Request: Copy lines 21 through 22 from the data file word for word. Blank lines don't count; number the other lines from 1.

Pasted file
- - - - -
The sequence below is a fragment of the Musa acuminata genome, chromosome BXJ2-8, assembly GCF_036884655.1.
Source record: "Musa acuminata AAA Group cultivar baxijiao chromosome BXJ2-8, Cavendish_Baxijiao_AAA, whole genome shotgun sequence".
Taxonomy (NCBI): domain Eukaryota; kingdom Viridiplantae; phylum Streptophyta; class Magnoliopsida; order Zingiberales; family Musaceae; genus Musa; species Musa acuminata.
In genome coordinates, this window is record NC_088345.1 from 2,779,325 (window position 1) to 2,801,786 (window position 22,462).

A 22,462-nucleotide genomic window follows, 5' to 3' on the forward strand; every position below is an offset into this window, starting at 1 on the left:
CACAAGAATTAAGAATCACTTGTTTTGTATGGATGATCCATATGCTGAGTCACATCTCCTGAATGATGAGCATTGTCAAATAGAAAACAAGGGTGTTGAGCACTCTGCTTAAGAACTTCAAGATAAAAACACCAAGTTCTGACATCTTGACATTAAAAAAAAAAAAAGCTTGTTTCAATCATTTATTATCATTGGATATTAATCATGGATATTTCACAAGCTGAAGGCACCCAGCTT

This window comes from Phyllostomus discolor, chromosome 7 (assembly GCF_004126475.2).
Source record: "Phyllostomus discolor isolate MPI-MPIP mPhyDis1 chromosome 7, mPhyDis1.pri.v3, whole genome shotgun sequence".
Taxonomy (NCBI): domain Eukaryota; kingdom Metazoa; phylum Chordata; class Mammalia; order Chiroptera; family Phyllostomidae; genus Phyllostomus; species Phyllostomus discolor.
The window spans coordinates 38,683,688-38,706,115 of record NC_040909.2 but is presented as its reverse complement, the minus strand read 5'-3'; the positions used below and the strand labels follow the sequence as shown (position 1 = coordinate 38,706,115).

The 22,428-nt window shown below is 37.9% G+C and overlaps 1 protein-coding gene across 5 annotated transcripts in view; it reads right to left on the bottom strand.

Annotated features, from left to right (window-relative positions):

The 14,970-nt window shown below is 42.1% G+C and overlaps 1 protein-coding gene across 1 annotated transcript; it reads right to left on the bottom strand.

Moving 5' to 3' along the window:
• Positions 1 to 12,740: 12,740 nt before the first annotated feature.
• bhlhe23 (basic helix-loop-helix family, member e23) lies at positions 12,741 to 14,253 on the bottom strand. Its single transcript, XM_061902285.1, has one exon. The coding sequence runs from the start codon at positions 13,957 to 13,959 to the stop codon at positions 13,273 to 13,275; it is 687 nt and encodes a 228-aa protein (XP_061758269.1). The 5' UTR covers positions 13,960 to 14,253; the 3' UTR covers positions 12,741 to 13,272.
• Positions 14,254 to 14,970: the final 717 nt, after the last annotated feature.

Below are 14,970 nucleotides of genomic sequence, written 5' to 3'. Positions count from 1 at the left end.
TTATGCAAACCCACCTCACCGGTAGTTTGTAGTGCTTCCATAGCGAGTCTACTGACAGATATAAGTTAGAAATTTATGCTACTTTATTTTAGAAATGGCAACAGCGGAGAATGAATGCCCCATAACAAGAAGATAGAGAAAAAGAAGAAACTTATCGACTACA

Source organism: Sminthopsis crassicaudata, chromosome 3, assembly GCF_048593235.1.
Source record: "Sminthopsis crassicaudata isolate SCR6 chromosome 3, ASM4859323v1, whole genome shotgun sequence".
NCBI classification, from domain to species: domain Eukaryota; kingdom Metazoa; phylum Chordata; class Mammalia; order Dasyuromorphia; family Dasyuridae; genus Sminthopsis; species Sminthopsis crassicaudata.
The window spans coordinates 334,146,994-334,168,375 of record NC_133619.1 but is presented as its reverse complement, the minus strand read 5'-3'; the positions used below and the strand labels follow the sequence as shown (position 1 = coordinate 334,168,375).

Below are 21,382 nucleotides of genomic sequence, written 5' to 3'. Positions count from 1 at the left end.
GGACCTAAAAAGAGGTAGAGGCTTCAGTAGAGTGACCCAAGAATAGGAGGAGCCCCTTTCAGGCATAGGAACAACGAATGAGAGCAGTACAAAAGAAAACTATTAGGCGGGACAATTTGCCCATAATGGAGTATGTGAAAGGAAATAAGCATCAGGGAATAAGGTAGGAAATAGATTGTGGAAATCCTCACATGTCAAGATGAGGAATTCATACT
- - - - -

Source record: "Sminthopsis crassicaudata isolate SCR6 chromosome 3, ASM4859323v1, whole genome shotgun sequence".
NCBI classification, from domain to species: domain Eukaryota; kingdom Metazoa; phylum Chordata; class Mammalia; order Dasyuromorphia; family Dasyuridae; genus Sminthopsis; species Sminthopsis crassicaudata.